Gossip: The Good, The Bad and The Ugly

“Pssst…. I’ve Got Something To Tell You!”

“Pssst…Have You Heard About…”

We’ve all done it. We’ve all gossiped about others.

We’ve all hated it when its’ been found out that others were gossiping about us.  To the credit of many, you have attempted to stop gossiping – with varying degrees of success.

Gossip can serve a positive function and we will get to that shortly. But, generally speaking, even most participants in the practice would agree that gossip is an insidious, cruel, and destructive behavior.

Our society is addicted to gossip at a level that has never been seen before. Even what passes as “news” is often no more than speculation, lies and innuendo intended to serve an agenda and diminish the standing of a perceived foe.

What does gossip serve? What’s really going on with gossip?

And how can we take the human urge to gossip and transform it into the equally human impulse to create something positive, constructive and loving?

*      *      *      *      *

Gossip is always about Power first.  It is also why gossip feels murky when you participate and instinctively know it is undermining the position – and ultimate well-being – of another.

Yet you can’t stop yourself. Why?

Addiction to schadenfreude, the emotion of enjoyment from seeing or hearing of the troubles of others, has a brain chemistry component like any addiction. It is, however, only a partial explanation for the urge to gossip.

The second great force, after the desire for power over others, is the need to belong. People – being human – are group-joining creatures and when we sense exclusion from one group system we seek to restore it somewhere else.

Gossip is a mechanism for not only achieving that satisfaction, but it is also linked to the survival instinct of our reptilian brain. After all, it was by approval of the tribe that we belonged to a clan (today we call it civilization!) and we could feel safe and appreciated.

With gossip we attempt to create an environment that secures power and safety somewhere other than in the relationship we are talking about.

Gossip is a response to feeling threatened, weak, ignored, misunderstood or powerless. It is a way to feel better. And achieving that vital need can justify making stuff up, innuendo, and righteousness.

We invite you to take a look at how the forces of power, addiction and wanting-to-belong are playing out in a scenario in your life right now.

*      *      *      *      *
The damage of gossip lies in the corrosive results that occur when one person or group sits as virtual judge, jury and executioner of another.

It’s no secret that exclusion and separation has rarely ended well in the course of human history! It has been the source of much drama, suffering and pain.

Yet we keep doing it.

It’s time for the good news about gossip!

There is always a positive intention hidden beneath it.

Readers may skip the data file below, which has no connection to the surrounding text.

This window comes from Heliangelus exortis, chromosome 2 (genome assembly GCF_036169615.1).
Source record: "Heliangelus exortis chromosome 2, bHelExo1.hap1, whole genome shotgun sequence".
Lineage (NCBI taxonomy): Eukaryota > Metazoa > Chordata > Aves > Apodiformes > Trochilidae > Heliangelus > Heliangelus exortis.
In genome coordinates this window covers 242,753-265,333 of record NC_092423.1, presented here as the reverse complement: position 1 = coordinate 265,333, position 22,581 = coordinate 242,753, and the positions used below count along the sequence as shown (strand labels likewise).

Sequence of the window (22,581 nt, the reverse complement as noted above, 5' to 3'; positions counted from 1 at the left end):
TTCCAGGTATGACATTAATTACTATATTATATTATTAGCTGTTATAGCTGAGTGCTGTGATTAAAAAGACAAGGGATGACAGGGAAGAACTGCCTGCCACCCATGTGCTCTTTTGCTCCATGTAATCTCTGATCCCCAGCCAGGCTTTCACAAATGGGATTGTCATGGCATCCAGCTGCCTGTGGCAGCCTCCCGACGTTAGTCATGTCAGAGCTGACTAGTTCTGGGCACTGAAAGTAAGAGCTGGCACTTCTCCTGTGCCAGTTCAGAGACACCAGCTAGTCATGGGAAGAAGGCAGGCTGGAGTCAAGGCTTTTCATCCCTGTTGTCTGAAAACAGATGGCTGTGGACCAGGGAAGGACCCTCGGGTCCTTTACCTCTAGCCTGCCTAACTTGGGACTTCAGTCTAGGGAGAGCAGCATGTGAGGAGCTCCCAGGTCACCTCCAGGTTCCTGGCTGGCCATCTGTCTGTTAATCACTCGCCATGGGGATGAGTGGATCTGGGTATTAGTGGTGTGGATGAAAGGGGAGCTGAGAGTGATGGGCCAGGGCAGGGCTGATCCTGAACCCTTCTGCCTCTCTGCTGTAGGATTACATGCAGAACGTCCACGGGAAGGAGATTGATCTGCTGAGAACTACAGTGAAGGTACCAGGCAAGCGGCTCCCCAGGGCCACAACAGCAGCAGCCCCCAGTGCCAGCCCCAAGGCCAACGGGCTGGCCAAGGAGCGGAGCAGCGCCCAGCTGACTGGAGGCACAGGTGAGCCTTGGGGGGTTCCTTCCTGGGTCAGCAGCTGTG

Gossip can be transformed from a “Power Over” interaction to an EMPOWERMENT conversation.

If – and it’s a big if – YOU will be the person in the gossip that is committed to shifting the conversation.

You must be the one who sees what really wants to happen.

For example, if someone is complaining about someone you both know, see it is an expression of hurt that needs healing and integration, not an opportunity to collude against someone who is not there.

Remember these empowerment points:

  • Gossip is the mechanism that reaches out to shine light on what is buried or hidden.
  • Gossip is an attempt to clarify the despair or anger coming from the exclusion or collapse that is taking place in a relationship.
  • Gossip is a request for support in making a fundamental shift in direction. It is a reaching out that says, “I don’t want to be left alone. I want you to stay with me.”

As the one who shifts the gossip conversation, here are a few guidelines to help you stay on track:

  1.  Ban collusion and use language that tones down any us-vs-them adversity.  (Example: “I can see you are upset and need to talk about this. I’m willing to listen and I’m not willing to collude or gossip with you against ______”)
  2. Talk about the person or group being talked about with respect and inclusion. Hold the person or people with respect while also separate from the behavior or system that offends.
  3. Use requests and accountability to direct the conversation from gossip to empowerment. (Example: “What do you want? What will you do? When will you do it?”)

Start with these ideas and begin to transform the powerful energy that lies behind the gossip.

This is important personal development work for anyone who wants to serve positive growth and change.

Learning about the complexity of gossip – and how to transform it – is an exciting entry into the world of Danger, Sex and Magic.

Leave a Reply

Your email address will not be published. Required fields are marked *